But as far as the regular season outlook goes, I'll say it again: No better, no worse, just different. And different does not impact the bottom line that they are the AL Central favorites.
Are we going to see a Mariano Rivera-esque goodbye tour for Derek Jeter in 2014?
Yes. Like Rivera, Jeter will be fawned over and feted at each of his final appearances around MLB, and deservedly so. And this is the kind of stuff I find fascinating, because the timing of Jeter's retirement has put every Yankees opponent in 2014 in a precarious spot. How do they possibly equal or top the creativity expended to bid adieu to Rivera when the simple truth is that, outside of World Series rings and beautiful women and using the name "Philip" at Starbucks (Google it), we have absolutely no read on Jeter's real interests? The guy has everything, reveals nothing, and is, therefore, impossible to shop for.
All we have to go on is a retirement announcement that cited a desire to "start a family" and "see the world." So I guess it wouldn't hurt to give him a copy of "What to Expect When You're Expecting" and a travel fanny pack, but somehow that doesn't strike me as properly reverent.
Why isn't Dustin Pedroia rated ahead of Robinson Cano? Pedroia is much better than Cano and isn't a lazy runner.
-- Pedro O.
Lazy runner? This wasn't actually written by Kevin Long, was it?
I don't know which specific ranking Pedro is referring to, though MLB Network's "Top 10 Right Now" series did put Cano at No. 1 and Pedroia at No. 2 among second basemen, so perhaps that's it.
As someone who recently unveiled his annual rankings of lineups and rotations and bullpens and whatnot, I can attest that any ranking system is inherently arbitrary and dumb and grounds for a war of words. That's the fun of it, I suppose. But the Pedroia-Cano debate has long been a good one, even if it's a bit dulled by Cano's exit from the AL East.
What I do know is that if I were starting a team from scratch and had unlimited resources, I'd take Pedroia over Cano. The advanced metrics rate Pedroia as the superior defender (UZR hates Cano, for whatever reason), his weighted on-base percentage (.362) and weighted runs created (121) marks since his first full season in 2007 (.362) are only a shade below Cano's (.371 and 129), he's a much bigger threat on the basepaths, he's a year younger and, if team achievements can reasonably be applied to individuals, he's got twice as many rings.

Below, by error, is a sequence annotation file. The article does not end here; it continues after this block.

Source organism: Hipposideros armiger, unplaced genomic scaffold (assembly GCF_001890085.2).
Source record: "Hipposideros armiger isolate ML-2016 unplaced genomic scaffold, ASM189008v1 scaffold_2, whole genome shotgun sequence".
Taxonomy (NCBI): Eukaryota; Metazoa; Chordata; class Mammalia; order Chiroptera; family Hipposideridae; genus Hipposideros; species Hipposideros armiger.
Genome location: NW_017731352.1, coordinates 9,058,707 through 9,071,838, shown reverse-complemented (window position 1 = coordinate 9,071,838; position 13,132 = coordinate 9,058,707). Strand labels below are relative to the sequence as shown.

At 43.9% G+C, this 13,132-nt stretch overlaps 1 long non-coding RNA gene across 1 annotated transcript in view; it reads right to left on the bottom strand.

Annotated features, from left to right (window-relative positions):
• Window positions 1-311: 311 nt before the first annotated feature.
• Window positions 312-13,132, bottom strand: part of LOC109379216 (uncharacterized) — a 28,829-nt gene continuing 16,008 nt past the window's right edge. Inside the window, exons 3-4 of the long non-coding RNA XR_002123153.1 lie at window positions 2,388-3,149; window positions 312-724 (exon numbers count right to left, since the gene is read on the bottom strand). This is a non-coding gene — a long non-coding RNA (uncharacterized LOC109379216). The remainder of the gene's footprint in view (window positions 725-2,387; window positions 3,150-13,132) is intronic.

Of course, Cano is going to make nearly twice as much money as Pedroia this year, so, you know, there's that.
Who do you see as the most improved team? Which division do you see as the toughest heading into the season?
The Padres, Giants, Brewers and Angels all strike me as teams in particularly good position to cross the .500 threshold after finishing below that bar in 2013. And as we've seen, if you're simply above .500 late in the season, you're in the conversation.
The Giants rotation is a good bet for a bounceback, while the Padres and Brewers were ravaged by injuries a year ago and should be in a better competitive position with improved health. If the Angels get even a shadow of the Albert Pujols and Josh Hamilton of old, they can keep their head above water in the AL West.
I'm still not sold on the Mariners as a true contender, but they'll obviously be quite a bit better with Cano. And as I mentioned earlier, the Twins and White Sox are total wild cards, but I like the moves made by both clubs this winter to at least get out of the dreaded 90-plus-loss zone.
Toughest division? It remains the AL East, until further notice, and the Orioles' recent moves add depth to the division. Top to bottom, though, the NL West is more interesting than people give it credit for, because there might not be a stinker in the bunch.
What's your favorite to-be-installed statue?
Until Cory Snyder's booming bat and golden locks are immortalized in brilliant, bird-poop-resistant bronze, I'm ambivalent on the matter. But I do hope the Thome statue accurately depicts the mashing of a tater.